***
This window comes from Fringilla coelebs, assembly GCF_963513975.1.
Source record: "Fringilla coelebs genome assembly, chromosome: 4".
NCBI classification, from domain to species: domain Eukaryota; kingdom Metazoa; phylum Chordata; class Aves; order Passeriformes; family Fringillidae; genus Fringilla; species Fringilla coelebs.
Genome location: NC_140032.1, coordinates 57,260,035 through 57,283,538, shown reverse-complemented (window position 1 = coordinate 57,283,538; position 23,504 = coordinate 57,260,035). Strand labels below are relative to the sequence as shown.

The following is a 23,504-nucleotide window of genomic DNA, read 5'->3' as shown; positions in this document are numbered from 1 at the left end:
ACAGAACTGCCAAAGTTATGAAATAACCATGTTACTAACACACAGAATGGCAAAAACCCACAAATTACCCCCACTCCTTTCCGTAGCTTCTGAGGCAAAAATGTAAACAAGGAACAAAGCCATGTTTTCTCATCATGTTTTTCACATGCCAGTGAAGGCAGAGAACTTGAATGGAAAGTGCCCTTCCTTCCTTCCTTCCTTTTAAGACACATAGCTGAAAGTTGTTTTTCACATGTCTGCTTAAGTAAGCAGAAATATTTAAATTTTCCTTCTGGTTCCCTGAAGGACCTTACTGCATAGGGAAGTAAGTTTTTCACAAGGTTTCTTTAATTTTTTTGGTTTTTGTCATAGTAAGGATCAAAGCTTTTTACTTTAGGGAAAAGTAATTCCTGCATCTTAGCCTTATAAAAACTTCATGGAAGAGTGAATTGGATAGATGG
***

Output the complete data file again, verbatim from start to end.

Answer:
This window comes from Fringilla coelebs, assembly GCF_963513975.1.
Source record: "Fringilla coelebs genome assembly, chromosome: 4".
NCBI classification, from domain to species: domain Eukaryota; kingdom Metazoa; phylum Chordata; class Aves; order Passeriformes; family Fringillidae; genus Fringilla; species Fringilla coelebs.
Genome location: NC_140032.1, coordinates 57,260,035 through 57,283,538, shown reverse-complemented (window position 1 = coordinate 57,283,538; position 23,504 = coordinate 57,260,035). Strand labels below are relative to the sequence as shown.

The following is a 23,504-nucleotide window of genomic DNA, read 5'->3' as shown; positions in this document are numbered from 1 at the left end:
ACAGAACTGCCAAAGTTATGAAATAACCATGTTACTAACACACAGAATGGCAAAAACCCACAAATTACCCCCACTCCTTTCCGTAGCTTCTGAGGCAAAAATGTAAACAAGGAACAAAGCCATGTTTTCTCATCATGTTTTTCACATGCCAGTGAAGGCAGAGAACTTGAATGGAAAGTGCCCTTCCTTCCTTCCTTCCTTTTAAGACACATAGCTGAAAGTTGTTTTTCACATGTCTGCTTAAGTAAGCAGAAATATTTAAATTTTCCTTCTGGTTCCCTGAAGGACCTTACTGCATAGGGAAGTAAGTTTTTCACAAGGTTTCTTTAATTTTTTTGGTTTTTGTCATAGTAAGGATCAAAGCTTTTTACTTTAGGGAAAAGTAATTCCTGCATCTTAGCCTTATAAAAACTTCATGGAAGAGTGAATTGGATAGATGG